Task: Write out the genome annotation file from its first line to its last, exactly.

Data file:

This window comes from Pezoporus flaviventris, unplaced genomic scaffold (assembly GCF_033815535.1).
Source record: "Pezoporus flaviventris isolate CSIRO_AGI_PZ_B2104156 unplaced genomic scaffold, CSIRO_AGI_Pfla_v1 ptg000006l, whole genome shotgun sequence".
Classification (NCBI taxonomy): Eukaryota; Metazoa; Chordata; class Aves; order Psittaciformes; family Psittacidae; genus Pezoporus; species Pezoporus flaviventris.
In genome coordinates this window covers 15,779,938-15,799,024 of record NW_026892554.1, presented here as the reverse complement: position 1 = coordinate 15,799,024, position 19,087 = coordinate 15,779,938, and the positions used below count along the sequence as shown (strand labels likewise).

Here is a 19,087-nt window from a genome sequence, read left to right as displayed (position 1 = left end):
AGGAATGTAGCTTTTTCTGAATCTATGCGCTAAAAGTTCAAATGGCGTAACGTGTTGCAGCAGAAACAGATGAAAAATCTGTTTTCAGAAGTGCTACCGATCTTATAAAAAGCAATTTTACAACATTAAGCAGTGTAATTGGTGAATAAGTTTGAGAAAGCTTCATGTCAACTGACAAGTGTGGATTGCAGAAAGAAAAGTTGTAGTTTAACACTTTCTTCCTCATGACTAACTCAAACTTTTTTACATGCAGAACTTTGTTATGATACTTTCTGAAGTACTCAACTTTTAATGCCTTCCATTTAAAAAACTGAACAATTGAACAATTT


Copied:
This window comes from Pezoporus flaviventris, unplaced genomic scaffold (assembly GCF_033815535.1).
Source record: "Pezoporus flaviventris isolate CSIRO_AGI_PZ_B2104156 unplaced genomic scaffold, CSIRO_AGI_Pfla_v1 ptg000006l, whole genome shotgun sequence".
Classification (NCBI taxonomy): Eukaryota; Metazoa; Chordata; class Aves; order Psittaciformes; family Psittacidae; genus Pezoporus; species Pezoporus flaviventris.
In genome coordinates this window covers 15,779,938-15,799,024 of record NW_026892554.1, presented here as the reverse complement: position 1 = coordinate 15,799,024, position 19,087 = coordinate 15,779,938, and the positions used below count along the sequence as shown (strand labels likewise).

Here is a 19,087-nt window from a genome sequence, read left to right as displayed (position 1 = left end):
AGGAATGTAGCTTTTTCTGAATCTATGCGCTAAAAGTTCAAATGGCGTAACGTGTTGCAGCAGAAACAGATGAAAAATCTGTTTTCAGAAGTGCTACCGATCTTATAAAAAGCAATTTTACAACATTAAGCAGTGTAATTGGTGAATAAGTTTGAGAAAGCTTCATGTCAACTGACAAGTGTGGATTGCAGAAAGAAAAGTTGTAGTTTAACACTTTCTTCCTCATGACTAACTCAAACTTTTTTACATGCAGAACTTTGTTATGATACTTTCTGAAGTACTCAACTTTTAATGCCTTCCATTTAAAAAACTGAACAATTGAACAATTT